A new "highly-evasive" Linux malware leverages the Berkeley Packet Filter (BPF) hooking functionality to hide malicious network traffic.
A newly discovered malware loader is under active development and is executed via shellcode stored in a Word document.
Researchers have discovered a sophisticated post-exploitation framework being deployed on Microsoft Exchange servers to assist threat actors with credential harvesting and local reconnaissance.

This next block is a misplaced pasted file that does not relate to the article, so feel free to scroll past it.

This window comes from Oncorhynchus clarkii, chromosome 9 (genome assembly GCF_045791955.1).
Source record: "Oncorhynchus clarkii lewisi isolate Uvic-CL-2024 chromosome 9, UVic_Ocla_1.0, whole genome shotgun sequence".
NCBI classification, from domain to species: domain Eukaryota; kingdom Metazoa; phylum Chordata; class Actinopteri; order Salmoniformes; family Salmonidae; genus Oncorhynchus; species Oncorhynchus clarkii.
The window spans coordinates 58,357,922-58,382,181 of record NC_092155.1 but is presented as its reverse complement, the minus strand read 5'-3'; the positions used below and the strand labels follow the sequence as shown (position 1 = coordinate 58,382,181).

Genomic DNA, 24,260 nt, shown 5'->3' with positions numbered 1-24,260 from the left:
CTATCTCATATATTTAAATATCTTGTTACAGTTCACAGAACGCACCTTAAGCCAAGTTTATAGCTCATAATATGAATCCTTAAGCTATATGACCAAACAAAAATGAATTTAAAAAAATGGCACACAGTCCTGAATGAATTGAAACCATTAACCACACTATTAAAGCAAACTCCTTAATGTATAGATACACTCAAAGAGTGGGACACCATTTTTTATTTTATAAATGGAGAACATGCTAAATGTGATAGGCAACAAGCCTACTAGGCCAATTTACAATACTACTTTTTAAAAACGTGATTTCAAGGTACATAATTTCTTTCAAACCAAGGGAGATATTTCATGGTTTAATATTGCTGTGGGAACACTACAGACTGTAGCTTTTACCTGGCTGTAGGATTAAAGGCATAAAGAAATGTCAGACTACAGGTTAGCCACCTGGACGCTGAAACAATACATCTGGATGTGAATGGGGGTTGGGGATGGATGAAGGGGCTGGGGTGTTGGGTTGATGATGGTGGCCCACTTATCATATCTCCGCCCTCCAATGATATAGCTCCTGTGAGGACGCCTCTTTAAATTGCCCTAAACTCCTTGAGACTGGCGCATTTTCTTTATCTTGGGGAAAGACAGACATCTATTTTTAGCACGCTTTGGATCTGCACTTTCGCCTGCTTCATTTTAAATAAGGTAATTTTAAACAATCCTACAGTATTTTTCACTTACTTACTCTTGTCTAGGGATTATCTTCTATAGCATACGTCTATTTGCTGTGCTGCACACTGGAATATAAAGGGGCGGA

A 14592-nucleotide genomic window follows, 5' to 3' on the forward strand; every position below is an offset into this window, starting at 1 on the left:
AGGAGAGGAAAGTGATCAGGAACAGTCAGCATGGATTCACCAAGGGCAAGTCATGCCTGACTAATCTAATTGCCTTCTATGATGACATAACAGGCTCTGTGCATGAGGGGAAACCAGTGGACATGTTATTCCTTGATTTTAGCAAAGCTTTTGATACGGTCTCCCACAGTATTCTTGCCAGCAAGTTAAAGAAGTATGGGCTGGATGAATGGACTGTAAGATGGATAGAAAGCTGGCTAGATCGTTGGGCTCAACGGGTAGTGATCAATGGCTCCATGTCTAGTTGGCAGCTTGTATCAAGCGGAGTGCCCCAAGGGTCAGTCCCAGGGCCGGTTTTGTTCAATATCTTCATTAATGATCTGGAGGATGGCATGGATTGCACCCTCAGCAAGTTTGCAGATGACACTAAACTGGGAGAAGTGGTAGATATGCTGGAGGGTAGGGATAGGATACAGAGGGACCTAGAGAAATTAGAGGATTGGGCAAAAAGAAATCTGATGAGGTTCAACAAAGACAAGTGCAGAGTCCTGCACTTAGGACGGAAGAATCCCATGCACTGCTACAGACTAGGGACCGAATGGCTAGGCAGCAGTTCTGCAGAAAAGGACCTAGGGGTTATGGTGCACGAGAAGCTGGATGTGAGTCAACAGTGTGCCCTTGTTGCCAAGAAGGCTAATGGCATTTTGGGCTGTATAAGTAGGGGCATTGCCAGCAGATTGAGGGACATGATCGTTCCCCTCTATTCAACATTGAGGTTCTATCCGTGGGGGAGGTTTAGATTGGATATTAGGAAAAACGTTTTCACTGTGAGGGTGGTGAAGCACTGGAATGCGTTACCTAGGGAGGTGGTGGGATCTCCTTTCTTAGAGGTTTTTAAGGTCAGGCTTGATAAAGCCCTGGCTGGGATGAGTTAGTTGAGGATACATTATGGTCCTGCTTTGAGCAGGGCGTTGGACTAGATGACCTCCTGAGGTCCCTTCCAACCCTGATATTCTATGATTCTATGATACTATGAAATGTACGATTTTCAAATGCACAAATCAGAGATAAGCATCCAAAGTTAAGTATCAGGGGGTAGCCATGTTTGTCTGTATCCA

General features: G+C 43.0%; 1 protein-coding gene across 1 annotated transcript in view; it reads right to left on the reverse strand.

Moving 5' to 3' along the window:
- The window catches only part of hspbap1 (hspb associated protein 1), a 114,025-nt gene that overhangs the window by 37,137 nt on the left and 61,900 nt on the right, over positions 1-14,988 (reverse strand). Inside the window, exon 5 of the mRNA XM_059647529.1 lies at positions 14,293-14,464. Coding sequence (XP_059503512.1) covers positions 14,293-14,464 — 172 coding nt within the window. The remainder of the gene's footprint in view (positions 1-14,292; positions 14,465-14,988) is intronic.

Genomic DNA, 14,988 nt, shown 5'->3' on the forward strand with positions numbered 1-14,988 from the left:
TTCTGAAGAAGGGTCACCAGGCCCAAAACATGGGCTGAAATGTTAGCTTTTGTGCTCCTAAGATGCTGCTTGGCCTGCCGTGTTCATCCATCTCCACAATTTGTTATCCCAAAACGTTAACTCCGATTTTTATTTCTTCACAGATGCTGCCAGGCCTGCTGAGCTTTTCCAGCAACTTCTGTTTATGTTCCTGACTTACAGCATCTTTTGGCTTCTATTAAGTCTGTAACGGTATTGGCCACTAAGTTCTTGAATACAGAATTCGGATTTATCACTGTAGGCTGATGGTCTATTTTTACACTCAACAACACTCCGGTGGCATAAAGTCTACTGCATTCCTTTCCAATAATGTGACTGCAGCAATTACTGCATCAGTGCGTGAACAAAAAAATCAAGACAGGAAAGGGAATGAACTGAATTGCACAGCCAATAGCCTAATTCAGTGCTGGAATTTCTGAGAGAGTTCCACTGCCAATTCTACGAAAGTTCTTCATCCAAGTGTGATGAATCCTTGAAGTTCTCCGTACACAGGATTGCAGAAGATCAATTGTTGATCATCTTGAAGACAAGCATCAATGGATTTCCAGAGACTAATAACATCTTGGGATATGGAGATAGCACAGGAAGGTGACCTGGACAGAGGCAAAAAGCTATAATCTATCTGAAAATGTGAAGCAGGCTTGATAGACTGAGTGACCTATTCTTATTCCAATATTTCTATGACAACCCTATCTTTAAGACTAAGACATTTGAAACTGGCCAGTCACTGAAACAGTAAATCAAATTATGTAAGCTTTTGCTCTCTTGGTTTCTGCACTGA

After Microsoft started blocking macros obtained from the internet by default, email attackers are exploring alternative techniques to distribute Emotet, Qakbot, IcedID and other payloads.
The malware framework contains a loader, dropper and a remote access trojan with its own network communication protocol.